The Benefits of Good Neighbors

The Benefits of Good Neighbors

After walking back to my room from our most recent Speaker Series session, I ran into a few of my neighbors on the same side of the hallway as me. We quickly struck up a conversation about the opinions we had on the speakers, the politics and policies that affected what the speakers were saying, and the questions that students were asking during the session.

I realized that this was about the fifth time that our little hallway pow wow had happened this semester. Our politically savvy group consisted of my roommate Kyle, my friend Mike, fellow blogger Brandi, her roommate Sabrina, and myself. These informal meetings have grown to be something I look forward to almost as much as the speakers and panel discussions themselves. They've taught me a little bit more about how people my age think politically on social issues as well as how they view the words spoken by their peers and their superiors.

 

Me with a few of my great neighbors: Kyle, Mike, and Sabrina

 

Political Debates

Of the three Speaker Series sessions we've had this semester, two of them have been between speakers that represented both the Republican party and the Democratic party. At The Washington Center (TWC), I learned that the majority of students participating had a SLIGHT political leaning towards the left. My compatriots also noticed this.

 

We noticed that it sometimes seemed like the conservative panelist found him or herself in an environment where they were not as welcomed, simply due to the fact that they cheer for the elephants. I absolutely admit that we are neutral group of students, politically. However, we toe the line enough to allow ourselves to simply sit back and observe what it is we see. For example, the GOP panelist in the first series, Fred Barnes, certainly said things that Democrats would disagree with and some things that any other person might also disagree with. The thing that our group unanimously noticed, however, was that after the first conservative comment he made, the atmosphere in the room suddenly felt like blood in the water for a swarm of hungry sharks. After that moment, the room seemed critical of nearly every comment Fred made, and he received some scoffs and eye rolls.

 

Now let me be clear: this is America, the land where you have the right to believe anything. You can believe anything you want, from thinking the government made up the Apollo moon landing to the idea that the federal government should have the right to determine the legality of marijuana. You have the right to believe it because this is the good ole U. S. of A. However, that also means you have to respect what other people think, and not ostracize them for it.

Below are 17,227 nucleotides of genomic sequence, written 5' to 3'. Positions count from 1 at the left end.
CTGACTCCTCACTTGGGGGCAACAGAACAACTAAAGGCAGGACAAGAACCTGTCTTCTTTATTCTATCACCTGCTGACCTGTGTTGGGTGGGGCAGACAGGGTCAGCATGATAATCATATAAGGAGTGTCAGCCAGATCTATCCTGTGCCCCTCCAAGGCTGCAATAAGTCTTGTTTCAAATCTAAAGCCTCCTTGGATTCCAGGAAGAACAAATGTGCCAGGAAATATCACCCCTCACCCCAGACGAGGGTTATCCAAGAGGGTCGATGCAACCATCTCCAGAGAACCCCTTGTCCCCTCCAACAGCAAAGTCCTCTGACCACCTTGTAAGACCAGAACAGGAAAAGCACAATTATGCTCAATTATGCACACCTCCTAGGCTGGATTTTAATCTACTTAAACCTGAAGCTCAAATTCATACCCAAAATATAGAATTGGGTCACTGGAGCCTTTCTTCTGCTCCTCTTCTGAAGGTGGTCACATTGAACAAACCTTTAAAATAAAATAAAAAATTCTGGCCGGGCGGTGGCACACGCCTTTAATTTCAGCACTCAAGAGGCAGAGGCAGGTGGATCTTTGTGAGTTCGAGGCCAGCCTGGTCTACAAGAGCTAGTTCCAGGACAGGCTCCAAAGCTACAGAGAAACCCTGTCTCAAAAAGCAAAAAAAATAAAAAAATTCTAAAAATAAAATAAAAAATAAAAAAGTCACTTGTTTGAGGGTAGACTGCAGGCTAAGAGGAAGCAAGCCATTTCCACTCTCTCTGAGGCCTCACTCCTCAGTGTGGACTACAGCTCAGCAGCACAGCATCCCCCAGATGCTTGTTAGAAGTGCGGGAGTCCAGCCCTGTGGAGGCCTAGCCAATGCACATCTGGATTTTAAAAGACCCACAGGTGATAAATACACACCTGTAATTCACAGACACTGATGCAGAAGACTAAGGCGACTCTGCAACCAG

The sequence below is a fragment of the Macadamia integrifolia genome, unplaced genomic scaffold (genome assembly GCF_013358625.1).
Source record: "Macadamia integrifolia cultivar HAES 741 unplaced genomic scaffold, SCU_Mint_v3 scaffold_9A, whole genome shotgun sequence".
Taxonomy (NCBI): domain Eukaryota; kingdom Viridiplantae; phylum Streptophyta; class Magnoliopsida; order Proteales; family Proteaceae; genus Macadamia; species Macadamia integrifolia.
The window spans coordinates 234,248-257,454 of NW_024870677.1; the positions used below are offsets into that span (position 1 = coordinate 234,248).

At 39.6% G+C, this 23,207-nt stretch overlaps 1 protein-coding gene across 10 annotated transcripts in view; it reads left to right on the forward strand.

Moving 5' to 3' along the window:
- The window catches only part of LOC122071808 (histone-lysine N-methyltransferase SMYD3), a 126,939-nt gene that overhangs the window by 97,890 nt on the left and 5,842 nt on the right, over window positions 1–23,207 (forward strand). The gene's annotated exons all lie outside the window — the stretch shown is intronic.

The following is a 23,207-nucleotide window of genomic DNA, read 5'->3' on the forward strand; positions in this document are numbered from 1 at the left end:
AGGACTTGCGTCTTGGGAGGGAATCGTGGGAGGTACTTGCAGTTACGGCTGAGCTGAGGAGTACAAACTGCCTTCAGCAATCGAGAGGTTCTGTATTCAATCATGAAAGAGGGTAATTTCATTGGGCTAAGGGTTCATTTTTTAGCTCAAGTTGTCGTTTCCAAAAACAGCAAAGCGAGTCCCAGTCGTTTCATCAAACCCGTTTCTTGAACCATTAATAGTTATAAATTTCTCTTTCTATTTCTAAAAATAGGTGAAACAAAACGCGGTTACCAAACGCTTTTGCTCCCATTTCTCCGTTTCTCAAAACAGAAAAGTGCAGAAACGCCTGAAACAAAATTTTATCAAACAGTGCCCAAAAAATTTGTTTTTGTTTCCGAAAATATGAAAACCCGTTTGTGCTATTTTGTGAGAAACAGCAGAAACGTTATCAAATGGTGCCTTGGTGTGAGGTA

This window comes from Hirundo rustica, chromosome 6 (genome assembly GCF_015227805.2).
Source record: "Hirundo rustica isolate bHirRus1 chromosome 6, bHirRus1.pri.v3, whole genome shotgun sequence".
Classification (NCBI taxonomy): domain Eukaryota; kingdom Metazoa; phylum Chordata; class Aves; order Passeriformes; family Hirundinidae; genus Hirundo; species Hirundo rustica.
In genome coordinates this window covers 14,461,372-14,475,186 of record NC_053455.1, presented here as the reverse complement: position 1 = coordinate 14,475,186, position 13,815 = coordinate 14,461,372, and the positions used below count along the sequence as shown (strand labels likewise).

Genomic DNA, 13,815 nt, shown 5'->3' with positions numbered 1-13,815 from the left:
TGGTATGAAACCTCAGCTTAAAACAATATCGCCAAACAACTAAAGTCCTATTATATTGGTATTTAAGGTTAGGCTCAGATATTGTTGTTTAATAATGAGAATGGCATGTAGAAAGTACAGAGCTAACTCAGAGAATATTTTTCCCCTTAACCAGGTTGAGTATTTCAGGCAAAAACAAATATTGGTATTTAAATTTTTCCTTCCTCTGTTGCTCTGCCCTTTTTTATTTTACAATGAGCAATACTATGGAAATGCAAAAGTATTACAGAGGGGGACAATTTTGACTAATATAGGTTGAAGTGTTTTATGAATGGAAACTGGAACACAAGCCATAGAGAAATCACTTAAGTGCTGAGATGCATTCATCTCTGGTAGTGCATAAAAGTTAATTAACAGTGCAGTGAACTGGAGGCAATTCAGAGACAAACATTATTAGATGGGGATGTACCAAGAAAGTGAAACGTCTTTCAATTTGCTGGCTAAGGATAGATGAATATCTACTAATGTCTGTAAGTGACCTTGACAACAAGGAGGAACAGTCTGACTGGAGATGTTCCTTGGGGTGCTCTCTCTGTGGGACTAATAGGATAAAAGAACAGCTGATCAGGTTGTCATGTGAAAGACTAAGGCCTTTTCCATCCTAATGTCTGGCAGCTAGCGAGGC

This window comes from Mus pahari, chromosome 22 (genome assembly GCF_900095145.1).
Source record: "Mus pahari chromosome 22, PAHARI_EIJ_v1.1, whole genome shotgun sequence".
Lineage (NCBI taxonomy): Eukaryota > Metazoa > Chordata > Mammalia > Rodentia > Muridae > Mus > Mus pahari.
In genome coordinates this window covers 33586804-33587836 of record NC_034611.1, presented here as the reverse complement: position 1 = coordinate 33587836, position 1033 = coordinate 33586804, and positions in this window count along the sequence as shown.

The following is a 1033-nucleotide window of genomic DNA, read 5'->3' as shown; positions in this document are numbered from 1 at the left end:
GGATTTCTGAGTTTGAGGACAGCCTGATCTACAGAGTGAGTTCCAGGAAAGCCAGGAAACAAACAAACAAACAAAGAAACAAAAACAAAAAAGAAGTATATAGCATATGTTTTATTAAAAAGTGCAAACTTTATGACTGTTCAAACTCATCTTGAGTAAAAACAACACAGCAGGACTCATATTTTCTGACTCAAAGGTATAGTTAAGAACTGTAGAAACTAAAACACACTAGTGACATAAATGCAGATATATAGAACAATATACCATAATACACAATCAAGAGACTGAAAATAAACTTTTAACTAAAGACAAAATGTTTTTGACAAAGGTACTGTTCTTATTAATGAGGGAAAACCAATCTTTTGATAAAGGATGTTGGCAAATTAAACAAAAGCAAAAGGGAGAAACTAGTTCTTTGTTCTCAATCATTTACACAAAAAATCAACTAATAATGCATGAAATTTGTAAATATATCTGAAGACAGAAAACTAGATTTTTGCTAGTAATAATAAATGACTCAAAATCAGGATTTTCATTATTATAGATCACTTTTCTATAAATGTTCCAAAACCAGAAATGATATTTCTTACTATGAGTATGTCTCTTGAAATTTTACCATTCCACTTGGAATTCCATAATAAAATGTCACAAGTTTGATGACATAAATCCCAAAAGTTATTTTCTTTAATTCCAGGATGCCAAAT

This is something I believe citizens of this country can truly start working to do a better job with. If we are critical of everything that we don't agree with, the result will be that our nation will look like a group of immature toddlers that can't work out their problems. I feel like I speak for everyone when I say that I don't want the rest of the world to look at us as the United States of Kindergartners. We need to be seen as a U.S.A.: a United Soiree of Adults. Hopefully America doesn't need to be told to grow up.

 

Nuclear Terrorism

Our group's most recent conversation occurred this past Friday at the conclusion of a presentation that considered the use of terrorism in the past decade and how the nuclear weapons may soon find their way into the hands of individuals who don't care about the collateral damage it might result in.

 

If you're scared to the point of packing up and moving to the moon, you don't have to worry. Bill Daitch from the Domestic Nuclear Detection Office (DNDO) is on the case. During the question and answer portion of his presentation, Daitch was asked about the effects that radiation played on the health of the citizens of Hiroshima after the dropping of the atomic bomb.

This was a question that our student assembly all found to be a very good point. Daitch proclaimed his support for the dropping of the bomb as a step that insured the survival of up to 500,000 American soldiers due to the fact that it eliminated the need for the US to go through with its plan to invade Japan. Both sides had valid points for their stances. The student was correct in saying that citizens were affected by radiation for many years following the dropping of the bomb, a fact Daitch was sure to recognize. Daitch also recognized that it was hard to estimate which was more devastating (the loss of American lives from the planned invasion or the loss of Japanese citizens due to the explosion and radiation). This left the question slightly unanswered, but it gave us the ability to discuss each of our opinions.

 

So, what do you think? What would World War II have looked like without nuclear weapons? The real question that came about our own committee was how the current world would look. Like, if there would have ever been a Cold War, or would it have turned into a Hot War that led to the surface of Earth being turned to glass? Hopefully, we never know the answer to that question of nuclear fallout.

 

Neighbors are hit-and-miss wherever you live during your lifetime. Some of them will invite you over for barbecues and produce your future son-in-law while others will blow their leaves onto your lawn and make so much noise you end up learning how to survive with only 4 hours of sleep. For me this semester, I lucked out with a group of individuals that have challenged me intellectually and made more politically open-minded. I encourage you to find your own group of people that can treat you like my FFNH did: the Fifth Floor North Hallway.


Stay Classy Washington,
Zach


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